Separation, loss, inspiration: six poets talk about how the pandemic affected them
Raymond Antrobus was separated from his new wife for nine months during the pandemic lockdown; Hollie McNish lost her grandmother and found herself watching her funeral online; Jay Bernard lost two grandparents in 2020. The pandemic back-stories of these and other poets are featured in the Guardian’s Review section, along with poems from each of them.
Performance poet Kae Tempest surprisingly came up with just four lines:
What scope is there for hope?
We wonder with our slogans worn like collars at the throat
Noah stood back from the boat
Drowning in the doubt that his own hands could make it float
Tempest said the poem had been longer, but “I realised these four lines were all the poem needed.”
Jay Bernard said: “This year I’ve actually written more than usual … If the pandemic has taught us anything, it is: drop the perfectionism, because it’s not working for you, or for me.”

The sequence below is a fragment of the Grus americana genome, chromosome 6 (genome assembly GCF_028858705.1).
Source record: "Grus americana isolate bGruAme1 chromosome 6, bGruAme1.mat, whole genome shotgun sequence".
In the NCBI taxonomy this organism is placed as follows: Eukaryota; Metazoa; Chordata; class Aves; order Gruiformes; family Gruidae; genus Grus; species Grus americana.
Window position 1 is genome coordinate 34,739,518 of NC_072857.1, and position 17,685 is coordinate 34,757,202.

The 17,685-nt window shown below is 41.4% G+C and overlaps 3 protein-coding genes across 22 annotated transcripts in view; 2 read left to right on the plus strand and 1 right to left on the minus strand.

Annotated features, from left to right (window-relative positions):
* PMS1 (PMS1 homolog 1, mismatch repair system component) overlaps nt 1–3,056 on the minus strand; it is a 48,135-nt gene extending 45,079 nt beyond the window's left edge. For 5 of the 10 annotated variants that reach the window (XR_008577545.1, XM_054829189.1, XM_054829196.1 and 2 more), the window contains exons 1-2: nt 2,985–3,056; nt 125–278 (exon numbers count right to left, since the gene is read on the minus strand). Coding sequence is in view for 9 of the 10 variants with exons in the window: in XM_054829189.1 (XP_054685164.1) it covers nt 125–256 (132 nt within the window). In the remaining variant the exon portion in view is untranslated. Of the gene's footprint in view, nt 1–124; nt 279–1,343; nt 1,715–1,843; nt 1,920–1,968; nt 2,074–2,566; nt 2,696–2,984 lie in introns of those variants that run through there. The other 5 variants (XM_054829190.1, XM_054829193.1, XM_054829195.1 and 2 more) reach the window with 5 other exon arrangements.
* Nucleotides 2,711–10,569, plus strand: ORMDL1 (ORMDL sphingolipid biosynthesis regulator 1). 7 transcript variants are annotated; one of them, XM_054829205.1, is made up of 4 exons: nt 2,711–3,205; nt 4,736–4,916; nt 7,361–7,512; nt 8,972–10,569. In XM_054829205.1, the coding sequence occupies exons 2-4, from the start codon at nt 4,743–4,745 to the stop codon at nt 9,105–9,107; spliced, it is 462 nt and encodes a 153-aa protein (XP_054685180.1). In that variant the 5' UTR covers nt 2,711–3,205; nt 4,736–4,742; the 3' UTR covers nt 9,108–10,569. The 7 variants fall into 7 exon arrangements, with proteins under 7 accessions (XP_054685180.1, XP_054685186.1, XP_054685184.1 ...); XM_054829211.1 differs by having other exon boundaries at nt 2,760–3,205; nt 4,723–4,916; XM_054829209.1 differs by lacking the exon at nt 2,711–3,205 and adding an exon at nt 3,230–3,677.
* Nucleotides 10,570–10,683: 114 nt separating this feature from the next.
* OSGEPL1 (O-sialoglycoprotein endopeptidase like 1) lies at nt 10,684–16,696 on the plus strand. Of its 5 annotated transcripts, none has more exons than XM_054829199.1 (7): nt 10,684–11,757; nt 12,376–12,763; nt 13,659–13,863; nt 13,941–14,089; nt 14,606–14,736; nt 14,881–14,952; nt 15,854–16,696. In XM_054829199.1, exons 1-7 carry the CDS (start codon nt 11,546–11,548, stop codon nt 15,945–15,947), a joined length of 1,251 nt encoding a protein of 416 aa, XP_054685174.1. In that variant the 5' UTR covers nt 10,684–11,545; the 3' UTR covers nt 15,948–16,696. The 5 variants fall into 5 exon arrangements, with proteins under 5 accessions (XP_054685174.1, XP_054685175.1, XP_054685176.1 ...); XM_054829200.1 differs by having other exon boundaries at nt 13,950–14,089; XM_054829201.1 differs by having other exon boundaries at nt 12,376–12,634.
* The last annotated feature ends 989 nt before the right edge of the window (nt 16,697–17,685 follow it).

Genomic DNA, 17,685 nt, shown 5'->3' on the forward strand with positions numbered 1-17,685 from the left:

Hollie McNish talked of watching her grandmother’s funeral online, and then unwittingly leaving the live stream on after the funeral was over. “So I also watched the cleaners disinfecting the crematorium, the local reverend and organ player taking off their jackets, unwrapping and eating sandwiches and chatting about the care home possibly reopening to visitors, and then I watched half of the next person’s funeral.
“After the funeral ended, I watched my mum walking out of the building and all I wanted was to be there. I didn’t think I’d crave seeing other people’s faces in the flesh so much.
“I made another cup of sweet tea and wrote some poems.”
Raymond Antrobus talked of his separation from his wife, who was in New Orleans: “When we were reunited, there was a nervousness – like, would we meet and realise that this wasn’t what we thought it was? It was the ultimate test, but we got to the other end.”
There are also poems and back stories from the poet laureate Simon Armitage, and Roger McGough. Read more